Pakistan’s top three contenders

Pakistan’s top three contenders

Books on Imran Khan, the Sharifs, and Bilawal Bhutto

Books on Pakistan abound. But as the country heads to elections on July 25, that statement has a caveat: relatively few books actually essay the current political scenario, while there are many up-to-date collections on India-Pakistan ties, the tortured U.S.-Pakistan relationship, and Pakistan’s serpent dance with terror.

On current polity and problems, four books provide a comprehensive view: Husain Haqqani’s Reimagining Pakistan, Christophe Jaffrelot’s The Pakistan Paradox, Ayesha Jalal’s The Struggle for Pakistan, and Babar Ayaz’s What’s Wrong with Pakistan?

But there are only a handful of books to read on the three contenders for Pakistan’s top political position in the upcoming polls. Imran Khan, leader of the Tehreek-e-Insaaf, considered to be the frontrunner, wrote his last autobiography, Pakistan: A Personal History, seven years ago. His previous memoirs — All Round View and Imran: The Autobiography of Imran Khan (co-authored with Patrick Murphy) — far predate Imran Khan the politician. His ex-wife, Reham Khan, has now crash-landed into this void with her book Reham Khan. Apart from salacious details of their marriage, the journalist draws a political portrait that would shock supporters: of a leader who is indisciplined about party work and careless about finances, a promiscuous man who is a drug and alcohol user, a non-practising Muslim, and one who may be used by Western intelligence agencies. If Imran Khan is the “chosen one” of Pakistan’s military establishment, as is widely believed, it is hard to see just how the all-powerful army didn’t prevent the book’s release ahead of the elections.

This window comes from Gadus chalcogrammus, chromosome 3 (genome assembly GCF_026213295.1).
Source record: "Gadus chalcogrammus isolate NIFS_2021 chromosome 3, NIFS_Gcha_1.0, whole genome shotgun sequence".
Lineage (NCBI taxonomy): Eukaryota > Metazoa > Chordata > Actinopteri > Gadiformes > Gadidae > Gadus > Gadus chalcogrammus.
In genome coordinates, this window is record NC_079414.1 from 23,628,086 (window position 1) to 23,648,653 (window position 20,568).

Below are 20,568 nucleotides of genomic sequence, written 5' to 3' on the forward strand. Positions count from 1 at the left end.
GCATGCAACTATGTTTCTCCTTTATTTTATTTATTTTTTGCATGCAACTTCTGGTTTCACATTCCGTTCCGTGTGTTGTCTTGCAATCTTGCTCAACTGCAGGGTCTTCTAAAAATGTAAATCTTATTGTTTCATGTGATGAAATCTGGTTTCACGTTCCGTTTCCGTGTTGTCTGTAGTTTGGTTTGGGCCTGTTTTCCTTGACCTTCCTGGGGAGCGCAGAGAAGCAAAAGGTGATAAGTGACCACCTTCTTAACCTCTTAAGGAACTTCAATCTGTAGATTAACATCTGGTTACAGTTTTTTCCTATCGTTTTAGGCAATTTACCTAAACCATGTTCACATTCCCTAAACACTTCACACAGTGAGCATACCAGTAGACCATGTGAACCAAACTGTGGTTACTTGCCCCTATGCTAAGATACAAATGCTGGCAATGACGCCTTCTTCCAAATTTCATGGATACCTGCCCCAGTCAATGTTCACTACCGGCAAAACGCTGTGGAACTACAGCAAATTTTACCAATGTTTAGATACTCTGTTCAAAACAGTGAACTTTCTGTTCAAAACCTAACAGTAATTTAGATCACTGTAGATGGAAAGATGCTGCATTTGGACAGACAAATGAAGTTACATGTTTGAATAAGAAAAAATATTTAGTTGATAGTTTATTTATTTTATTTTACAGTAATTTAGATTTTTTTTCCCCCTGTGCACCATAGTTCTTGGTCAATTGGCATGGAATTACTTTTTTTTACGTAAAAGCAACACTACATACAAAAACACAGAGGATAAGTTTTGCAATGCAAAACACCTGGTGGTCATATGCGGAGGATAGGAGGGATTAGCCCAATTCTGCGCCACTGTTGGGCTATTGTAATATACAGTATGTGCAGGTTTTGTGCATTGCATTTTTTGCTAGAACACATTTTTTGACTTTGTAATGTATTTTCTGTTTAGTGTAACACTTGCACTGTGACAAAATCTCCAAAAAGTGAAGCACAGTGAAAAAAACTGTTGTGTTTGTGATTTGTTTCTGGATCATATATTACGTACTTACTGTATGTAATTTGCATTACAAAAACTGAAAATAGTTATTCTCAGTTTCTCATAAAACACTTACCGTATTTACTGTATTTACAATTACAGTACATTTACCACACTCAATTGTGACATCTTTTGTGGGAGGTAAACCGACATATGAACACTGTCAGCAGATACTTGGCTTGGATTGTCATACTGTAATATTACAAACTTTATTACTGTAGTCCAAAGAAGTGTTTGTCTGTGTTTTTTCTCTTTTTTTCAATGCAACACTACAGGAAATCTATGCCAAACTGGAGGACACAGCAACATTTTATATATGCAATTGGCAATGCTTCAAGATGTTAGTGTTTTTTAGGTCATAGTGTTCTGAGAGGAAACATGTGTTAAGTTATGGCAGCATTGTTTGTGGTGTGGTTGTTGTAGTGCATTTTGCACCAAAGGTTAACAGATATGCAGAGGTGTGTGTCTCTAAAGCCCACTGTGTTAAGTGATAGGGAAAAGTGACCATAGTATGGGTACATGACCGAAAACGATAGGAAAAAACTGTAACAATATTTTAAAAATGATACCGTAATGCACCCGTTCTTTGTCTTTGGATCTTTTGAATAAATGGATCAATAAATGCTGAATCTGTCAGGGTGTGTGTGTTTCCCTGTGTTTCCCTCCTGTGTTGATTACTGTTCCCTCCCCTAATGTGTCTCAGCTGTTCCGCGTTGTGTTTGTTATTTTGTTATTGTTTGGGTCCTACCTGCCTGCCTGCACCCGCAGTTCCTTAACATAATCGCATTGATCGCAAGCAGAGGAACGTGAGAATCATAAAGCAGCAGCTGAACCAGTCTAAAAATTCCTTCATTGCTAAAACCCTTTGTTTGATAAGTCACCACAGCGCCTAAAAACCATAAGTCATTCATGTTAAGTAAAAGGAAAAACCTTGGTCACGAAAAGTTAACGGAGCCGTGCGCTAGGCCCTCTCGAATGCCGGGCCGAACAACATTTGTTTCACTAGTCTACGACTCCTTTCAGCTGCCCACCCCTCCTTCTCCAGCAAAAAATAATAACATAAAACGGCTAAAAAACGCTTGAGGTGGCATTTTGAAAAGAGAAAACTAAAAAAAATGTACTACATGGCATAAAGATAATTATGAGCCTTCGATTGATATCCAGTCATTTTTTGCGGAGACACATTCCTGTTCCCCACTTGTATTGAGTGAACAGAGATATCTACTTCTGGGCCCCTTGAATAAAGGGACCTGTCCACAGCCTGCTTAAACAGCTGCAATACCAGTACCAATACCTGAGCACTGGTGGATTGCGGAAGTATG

On the PML-N’s Shahbaz Sharif, who may well become the dark horse winner, or even his brother Nawaz Sharif, a former Prime Minister who is in jail, there are few books in English, but several in Urdu. Else, one must rely on accounts by foreign journalists who met them, but are often quite unkind to the Sharifs. For instance, Kim Barker in The Taliban Shuffle claimed that Nawaz Sharif gave her a telephone to “keep in touch with”, and Christina Lamb in Waiting for Allahsaid that the only book in the Sharif home was a telephone book.

On Bilawal Bhutto, the Pakistan Peoples Party chief who is hoping to hold on to Sindh Province, one can at least count on the reams written about his mother, former Prime Minister Benazir Bhutto.

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